‘What happened?’ Health Department to hire stranger to assess Mississippi’s COVID-19 response

How well has Mississippi responded to the COVID-19 pandemic? The health department hires an outside contractor to answer this question.

The contractor, who is expected to begin work in early November, will conduct interviews with people involved in a wide range of pandemic response efforts, from contact tracing and COVID testing to hospital operations and public information. . They will prepare an “after action report” that will reconstruct and analyze Mississippi’s response — including how state and local agencies followed emergency response plans — and offer suggestions for improvement.

Ministry staff typically prepare after action reports following disasters or public health emergencies. But due to the scale of the pandemic response, which spanned more than 800 days, the department is hiring a contractor this time around, Jim Craig, senior deputy and director of health protection, said in a communicated to Mississippi Today.

Craig said the report will be used to improve pandemic planning and preparedness. The department will use federal funds to pay the contractor.

Just under 13,000 Mississippians have died from COVID-19 since the pandemic began, according to health department data. Nearly 900,000 cases have been reported in the state.

In the first year of the pandemic, Mississippi was often one of the first states to ease restrictions on masking and crowds in public places. Months after Governor Tate Reeves lifted the state’s mask mandate, as cases spiked during the delta wave, he called the Centers for Disease Control and Prevention’s recommendation for indoor masking ‘stupid’ .

Mississippi has had the highest per capita death toll of any state in the country, with 427 deaths per 100,000 people, according to The New York Times. The national average was 311.

A report by the nonprofit Commonwealth Fund released in June ranked Mississippi’s pandemic response last among 50 states and the District of Columbia. Mississippi performed particularly poorly on premature deaths from treatable causes — ranked 51st — and out-of-pocket medical costs.

Mississippi also had the nation’s largest percentage increase in the drug overdose death rate from 2019 to 2020, according to the Commonwealth Fund.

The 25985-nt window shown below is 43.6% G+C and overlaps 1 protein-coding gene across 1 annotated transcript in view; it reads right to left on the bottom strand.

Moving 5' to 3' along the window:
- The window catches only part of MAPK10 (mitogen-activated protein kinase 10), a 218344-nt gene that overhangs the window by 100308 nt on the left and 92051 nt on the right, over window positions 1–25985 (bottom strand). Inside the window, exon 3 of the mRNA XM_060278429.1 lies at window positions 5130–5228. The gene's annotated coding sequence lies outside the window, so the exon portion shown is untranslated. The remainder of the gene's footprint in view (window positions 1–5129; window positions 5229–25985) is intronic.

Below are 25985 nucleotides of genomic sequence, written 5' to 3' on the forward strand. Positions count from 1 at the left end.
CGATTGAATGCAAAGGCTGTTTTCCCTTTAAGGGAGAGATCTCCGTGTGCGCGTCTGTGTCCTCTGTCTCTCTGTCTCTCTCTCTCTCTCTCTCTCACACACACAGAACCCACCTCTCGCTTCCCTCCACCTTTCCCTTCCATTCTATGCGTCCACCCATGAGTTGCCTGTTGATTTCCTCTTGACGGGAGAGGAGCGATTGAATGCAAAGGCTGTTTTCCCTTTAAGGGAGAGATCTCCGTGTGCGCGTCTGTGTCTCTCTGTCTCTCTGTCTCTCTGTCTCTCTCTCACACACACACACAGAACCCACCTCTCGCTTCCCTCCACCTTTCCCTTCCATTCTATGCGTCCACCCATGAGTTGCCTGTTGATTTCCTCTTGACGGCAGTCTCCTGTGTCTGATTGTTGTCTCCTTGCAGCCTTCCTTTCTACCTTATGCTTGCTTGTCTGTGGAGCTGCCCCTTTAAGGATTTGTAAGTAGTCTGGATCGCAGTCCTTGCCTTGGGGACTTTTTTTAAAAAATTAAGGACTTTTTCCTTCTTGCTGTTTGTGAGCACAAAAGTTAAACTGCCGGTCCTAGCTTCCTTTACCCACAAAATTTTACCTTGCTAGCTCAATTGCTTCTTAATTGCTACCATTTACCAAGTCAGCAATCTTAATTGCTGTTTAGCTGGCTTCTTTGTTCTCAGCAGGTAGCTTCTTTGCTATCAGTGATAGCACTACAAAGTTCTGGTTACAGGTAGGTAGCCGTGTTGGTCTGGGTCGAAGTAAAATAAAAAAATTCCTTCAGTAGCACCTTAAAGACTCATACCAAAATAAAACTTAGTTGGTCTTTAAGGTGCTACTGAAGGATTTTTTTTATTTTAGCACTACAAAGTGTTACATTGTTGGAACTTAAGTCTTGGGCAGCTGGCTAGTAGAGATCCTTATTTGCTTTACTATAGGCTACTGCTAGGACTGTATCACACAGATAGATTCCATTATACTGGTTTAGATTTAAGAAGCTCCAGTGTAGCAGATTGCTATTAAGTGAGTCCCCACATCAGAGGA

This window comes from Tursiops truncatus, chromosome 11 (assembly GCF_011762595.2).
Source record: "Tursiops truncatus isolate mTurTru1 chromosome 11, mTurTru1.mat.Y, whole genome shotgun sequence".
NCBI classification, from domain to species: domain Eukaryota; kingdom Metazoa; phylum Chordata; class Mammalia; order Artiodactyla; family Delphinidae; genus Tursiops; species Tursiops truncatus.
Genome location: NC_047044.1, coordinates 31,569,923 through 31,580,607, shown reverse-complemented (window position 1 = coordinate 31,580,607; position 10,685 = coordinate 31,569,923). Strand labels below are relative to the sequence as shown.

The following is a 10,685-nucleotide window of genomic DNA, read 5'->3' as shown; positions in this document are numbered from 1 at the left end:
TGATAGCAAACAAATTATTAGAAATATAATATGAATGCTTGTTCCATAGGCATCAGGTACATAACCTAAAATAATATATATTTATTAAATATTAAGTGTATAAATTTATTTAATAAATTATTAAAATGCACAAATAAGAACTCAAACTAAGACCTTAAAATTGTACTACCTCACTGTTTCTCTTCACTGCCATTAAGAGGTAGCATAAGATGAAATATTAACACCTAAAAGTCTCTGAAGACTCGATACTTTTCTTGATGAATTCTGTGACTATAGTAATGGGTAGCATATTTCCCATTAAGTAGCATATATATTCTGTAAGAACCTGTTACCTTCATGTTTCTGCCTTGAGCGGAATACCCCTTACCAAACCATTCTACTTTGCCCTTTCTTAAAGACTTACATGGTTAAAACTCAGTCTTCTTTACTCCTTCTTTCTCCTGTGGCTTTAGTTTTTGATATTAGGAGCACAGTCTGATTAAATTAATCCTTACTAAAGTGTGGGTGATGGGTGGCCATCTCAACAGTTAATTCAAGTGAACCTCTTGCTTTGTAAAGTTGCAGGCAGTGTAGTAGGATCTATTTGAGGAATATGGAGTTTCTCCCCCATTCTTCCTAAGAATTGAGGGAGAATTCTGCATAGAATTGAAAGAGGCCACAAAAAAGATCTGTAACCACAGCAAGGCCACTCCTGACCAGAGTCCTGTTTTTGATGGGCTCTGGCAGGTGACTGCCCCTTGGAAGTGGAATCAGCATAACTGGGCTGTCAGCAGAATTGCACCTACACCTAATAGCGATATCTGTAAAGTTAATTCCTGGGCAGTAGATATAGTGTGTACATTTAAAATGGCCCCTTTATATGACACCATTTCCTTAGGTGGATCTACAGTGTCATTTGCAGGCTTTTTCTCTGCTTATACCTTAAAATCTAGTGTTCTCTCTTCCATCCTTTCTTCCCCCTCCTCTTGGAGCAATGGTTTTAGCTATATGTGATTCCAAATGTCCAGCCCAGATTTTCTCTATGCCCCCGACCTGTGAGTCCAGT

The report produced for the health department will take a closer look at the inner workings of the agency’s pandemic response. The analysis will answer questions such as:

– “What happened? What was supposed to happen based on current plans, policies and procedures?

– Was there a difference? What was the impact?

– Do the plans, policies and procedures support the activities and associated tasks?

– Are the MSDH workers familiar with these documents?

According to the RFP, the state recently hosted feedback sessions with regional health department team members. The results of these sessions will be shared with the contractor chosen to write the report.

The 59-page request gives a sense of the scope of the state’s response to the pandemic, which involved thousands of people working at the health department, Mississippi Emergency Management Agency (MEMA) , Mississippi Department of Social Services, Mississippi State University Extension Service, Animal Health Council, National Guard and Environmental Quality Department, and private contractors .

The state had operated 916 testing sites as of April 7, 2022 and processed more than 3,200,000 PCR tests by the end of April.

The contract will last until early November 2023 but may be renewed by the Ministry of Health for an additional year.

The department also hired an outside contractor to assess its response to Hurricane Katrina.

“Lessons learned from the Katrina after-action report have strengthened the health and medical response to the Mississippi hurricanes,” Craig said.

— Article credit to Mississippi Today’s Isabelle Taft —